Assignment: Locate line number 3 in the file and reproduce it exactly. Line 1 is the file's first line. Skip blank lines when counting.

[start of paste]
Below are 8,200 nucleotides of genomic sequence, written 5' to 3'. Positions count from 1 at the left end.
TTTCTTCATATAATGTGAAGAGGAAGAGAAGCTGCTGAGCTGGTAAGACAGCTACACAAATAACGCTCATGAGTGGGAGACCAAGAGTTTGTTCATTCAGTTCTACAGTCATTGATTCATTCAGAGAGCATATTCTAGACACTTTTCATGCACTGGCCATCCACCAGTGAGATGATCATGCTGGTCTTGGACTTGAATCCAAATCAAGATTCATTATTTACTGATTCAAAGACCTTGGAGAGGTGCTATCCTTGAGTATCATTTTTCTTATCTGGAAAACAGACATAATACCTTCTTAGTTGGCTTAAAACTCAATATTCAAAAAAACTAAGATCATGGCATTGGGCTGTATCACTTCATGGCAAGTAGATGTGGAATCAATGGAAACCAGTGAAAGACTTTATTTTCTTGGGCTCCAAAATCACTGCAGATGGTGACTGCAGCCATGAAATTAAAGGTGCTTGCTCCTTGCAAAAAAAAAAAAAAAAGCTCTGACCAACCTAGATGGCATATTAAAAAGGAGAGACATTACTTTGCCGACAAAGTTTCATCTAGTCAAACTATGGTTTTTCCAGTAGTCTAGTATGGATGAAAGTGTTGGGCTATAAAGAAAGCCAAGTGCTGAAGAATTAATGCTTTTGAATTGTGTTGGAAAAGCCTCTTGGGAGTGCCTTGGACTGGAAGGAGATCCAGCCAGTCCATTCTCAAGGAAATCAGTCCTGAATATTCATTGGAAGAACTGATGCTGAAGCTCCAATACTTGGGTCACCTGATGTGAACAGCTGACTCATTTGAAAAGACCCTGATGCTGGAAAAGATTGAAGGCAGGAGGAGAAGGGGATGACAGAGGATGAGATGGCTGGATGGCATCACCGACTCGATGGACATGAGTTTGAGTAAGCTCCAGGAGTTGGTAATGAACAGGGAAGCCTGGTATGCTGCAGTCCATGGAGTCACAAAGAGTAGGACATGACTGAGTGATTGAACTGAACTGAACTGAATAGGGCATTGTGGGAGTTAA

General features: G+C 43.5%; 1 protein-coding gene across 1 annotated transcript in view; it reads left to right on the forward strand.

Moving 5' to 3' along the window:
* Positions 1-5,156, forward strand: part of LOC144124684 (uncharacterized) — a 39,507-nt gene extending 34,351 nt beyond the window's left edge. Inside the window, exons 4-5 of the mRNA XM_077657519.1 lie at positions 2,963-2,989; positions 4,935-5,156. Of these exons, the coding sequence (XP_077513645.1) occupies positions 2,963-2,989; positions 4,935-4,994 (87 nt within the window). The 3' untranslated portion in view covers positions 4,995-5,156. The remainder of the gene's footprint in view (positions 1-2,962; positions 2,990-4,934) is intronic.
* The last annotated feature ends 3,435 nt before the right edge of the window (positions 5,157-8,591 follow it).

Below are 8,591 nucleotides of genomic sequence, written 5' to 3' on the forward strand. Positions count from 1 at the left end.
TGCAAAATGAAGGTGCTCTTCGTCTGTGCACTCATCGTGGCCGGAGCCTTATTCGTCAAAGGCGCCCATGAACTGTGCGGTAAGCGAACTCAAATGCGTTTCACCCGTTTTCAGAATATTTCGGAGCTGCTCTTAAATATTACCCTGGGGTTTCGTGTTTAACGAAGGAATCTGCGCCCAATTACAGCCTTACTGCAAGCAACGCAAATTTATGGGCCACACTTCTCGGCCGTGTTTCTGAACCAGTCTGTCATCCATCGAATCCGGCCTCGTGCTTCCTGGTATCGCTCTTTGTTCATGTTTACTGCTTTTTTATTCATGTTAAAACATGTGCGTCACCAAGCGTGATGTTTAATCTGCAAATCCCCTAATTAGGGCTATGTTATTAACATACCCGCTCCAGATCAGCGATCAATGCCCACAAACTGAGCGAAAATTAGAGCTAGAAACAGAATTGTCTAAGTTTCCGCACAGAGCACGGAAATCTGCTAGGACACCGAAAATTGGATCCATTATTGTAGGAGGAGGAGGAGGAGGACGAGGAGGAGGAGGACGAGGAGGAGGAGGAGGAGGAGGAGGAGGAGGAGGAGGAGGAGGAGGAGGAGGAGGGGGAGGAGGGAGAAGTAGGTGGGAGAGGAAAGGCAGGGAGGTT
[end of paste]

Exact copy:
General features: G+C 43.5%; 1 protein-coding gene across 1 annotated transcript in view; it reads left to right on the forward strand.